A benefit to running the EWN, and believe it or not it certainly wasn't anything I had in mind when I began doing this back in 2000, is the occasional complimentary item. Many ARC's, galleys, or review copies of books find their way to my mailbox, but I also have received complimentary subscriptions to literary journals as, I assume this is the reason, I do tend to mention them on the blog quite a bit.
This at times leads to some guilt here in the deep confines of the EWN. The idea behind the network was to write about authors and books and journals that I loved, and hoped would convince others to go spend some money on as well. And now there are many things that i feel I should be supporting that I don't, monetarily at least, due the complimentary nature of those running things there.
That's not to say I don't spend way too much of my income on books and literary journals. In the case of The Cupboard, I've actually subscribed multiple times - that is, I have tried to subscribe WHILE I ALREADY HAD AN ONGOING SUBSCRIPTION. That should give you an idea of how much I like what the folks behind The Cupboard are doing.
I first heard of these wonderful, quarterly, single-author books (or literary journals - that's up in the air) when J.A. Tyler was my HTML Giant Secret Santa two years ago. He ordered me a subscription and I received the first work, Jesse Ball's Parables & Lies right away. It looked cool but was set aside in a pile of books where it quickly was lost as out of sight (these are not huge books, 3" x 5" would be my guess). It really wasn't until the third book, Mathias Svalina's Play, that I took the time to read the words inside and not just admire the objects. And it was damn good. I quickly went back and read the other two as well.
At this point, I'd forgotten that J.A. had sent me the gift subscription and, wanting to help ensure that this cool (and excellently followed through) idea would survive, I subscribed. My guess is that the folks behind The Cupboard thanked me and let me know that this would start up at issue 5 and go through issue 8. Seems like the sort of thing they'd do. However, by the time I'd received issue 5, and saw that the next booklet would be from Joshua Cohen, I'd again lost track of when my (original) subscription had begun, and completely forgotten I had subscribed on my own. I subscribed, again. This time I know I got an email asking me if this meant that I wanted two copies of each issue, or to tack on four more issues after the 8th issue I currently was subscribed through. I opted for the latter and can't wait, not that issue 7 has published and arrived in my mailbox, for the next five books.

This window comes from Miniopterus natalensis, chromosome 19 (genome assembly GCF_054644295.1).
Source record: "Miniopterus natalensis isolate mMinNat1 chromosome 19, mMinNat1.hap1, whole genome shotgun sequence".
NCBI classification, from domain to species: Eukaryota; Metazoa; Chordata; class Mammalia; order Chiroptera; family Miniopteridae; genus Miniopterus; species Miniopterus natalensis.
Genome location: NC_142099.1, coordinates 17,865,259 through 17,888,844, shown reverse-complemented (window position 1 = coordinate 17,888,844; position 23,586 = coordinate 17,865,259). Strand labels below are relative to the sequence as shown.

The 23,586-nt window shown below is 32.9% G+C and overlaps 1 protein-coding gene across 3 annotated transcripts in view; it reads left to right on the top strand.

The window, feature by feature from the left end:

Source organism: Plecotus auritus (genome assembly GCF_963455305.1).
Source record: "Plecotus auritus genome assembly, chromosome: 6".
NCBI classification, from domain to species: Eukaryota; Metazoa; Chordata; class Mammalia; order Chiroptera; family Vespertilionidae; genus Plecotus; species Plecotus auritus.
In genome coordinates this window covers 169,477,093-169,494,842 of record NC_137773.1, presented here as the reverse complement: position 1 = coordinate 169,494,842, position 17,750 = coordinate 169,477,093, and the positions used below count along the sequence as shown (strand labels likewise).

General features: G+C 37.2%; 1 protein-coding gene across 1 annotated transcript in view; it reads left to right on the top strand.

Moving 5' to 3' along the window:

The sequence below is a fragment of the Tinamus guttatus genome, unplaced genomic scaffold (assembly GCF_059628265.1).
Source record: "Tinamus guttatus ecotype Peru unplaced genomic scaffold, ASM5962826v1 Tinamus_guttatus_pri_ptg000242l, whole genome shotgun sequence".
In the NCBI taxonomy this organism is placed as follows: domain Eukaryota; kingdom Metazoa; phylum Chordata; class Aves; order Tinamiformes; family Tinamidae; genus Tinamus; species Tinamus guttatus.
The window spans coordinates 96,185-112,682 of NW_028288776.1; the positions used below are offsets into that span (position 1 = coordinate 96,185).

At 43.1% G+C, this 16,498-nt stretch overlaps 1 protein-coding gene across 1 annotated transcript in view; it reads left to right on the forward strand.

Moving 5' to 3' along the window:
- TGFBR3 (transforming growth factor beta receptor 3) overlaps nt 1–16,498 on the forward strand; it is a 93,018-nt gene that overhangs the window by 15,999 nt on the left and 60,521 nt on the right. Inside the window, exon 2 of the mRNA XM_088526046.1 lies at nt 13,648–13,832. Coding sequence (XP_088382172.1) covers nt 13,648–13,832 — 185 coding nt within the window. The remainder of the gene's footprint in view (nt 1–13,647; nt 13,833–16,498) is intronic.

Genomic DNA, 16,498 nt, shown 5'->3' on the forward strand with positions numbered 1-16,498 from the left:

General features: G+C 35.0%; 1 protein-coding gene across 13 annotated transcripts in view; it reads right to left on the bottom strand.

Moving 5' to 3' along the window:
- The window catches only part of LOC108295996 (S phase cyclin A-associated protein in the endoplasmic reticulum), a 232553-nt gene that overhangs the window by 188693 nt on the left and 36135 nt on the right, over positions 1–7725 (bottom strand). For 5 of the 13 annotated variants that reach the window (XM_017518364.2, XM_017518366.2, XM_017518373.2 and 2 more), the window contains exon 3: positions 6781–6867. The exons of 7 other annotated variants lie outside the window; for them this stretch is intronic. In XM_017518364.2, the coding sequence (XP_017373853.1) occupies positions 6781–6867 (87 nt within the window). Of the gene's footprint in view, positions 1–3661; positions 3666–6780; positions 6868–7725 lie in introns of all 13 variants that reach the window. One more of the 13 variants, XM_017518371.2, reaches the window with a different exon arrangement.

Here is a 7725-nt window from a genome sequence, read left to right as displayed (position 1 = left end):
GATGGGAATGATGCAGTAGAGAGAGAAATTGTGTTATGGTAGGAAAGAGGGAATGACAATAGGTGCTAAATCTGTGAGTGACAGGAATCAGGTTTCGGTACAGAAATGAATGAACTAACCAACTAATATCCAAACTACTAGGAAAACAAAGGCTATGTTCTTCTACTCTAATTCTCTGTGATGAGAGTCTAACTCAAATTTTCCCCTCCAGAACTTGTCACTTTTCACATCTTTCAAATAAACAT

Amanda Goldblatt's Catalpa: this is not true, is issue 7 and it arrived earlier today - perfect timing and size as I was running out on two errands that would have me standing in lines. Nothing better than a small book to take with me for just such instances.
I had to stop myself from reading this book out loud, as Goldblatt has an incredible rhythm to her sentences (okay, I didn't stop myself, I looked like a 2nd grader mouthing out words while I was reading in these lines).
You were out of oatmeal so eating donuts. Plain glazed the least ostentatious of the bunch brought along with the rest in a greasy paper box by our boss. There were Germans watching you work. She is waiting and remembering: burying rabbits in the backyard that were dead to begin with and she is thinking: people eat rabbits but people will not eat these rabbits. She had never seen maggots like that before. You will never see maggots like this. She dug the holes shallow but large enough for the bodies, holes all in a row as if she were planting a small crop of the type of thing you'd have to chase rabbits away from. The bodies are sliced cleanly pelt falls from muscle. You were then in the hangar yelling, Power On!, training the currents, and eating the donuts--let's doughnut--with the Germans and sweating the sugar you swear you can feel it the granules in your arm sweat and though she doesn't believe you at first after you arrive to the porch and you're in the bed she will taste it on your skin.
As their website notes:
The best way to enjoy The Cupboard pamphlet is to get each volume delivered to your home every thirteen weeks. Click on the Paypal button below to subscribe to The Cupboard. Subscriptions cost $15 for one year (4 volumes). International subscriptions are $20.
They are doing excellent work and while I generally try to spread, well the wealth seems a ridiculous choice of phrase, but the bit of money that I spend on literature, I'm pretty happy that I lost track and furthered my subscription to The Cupboard.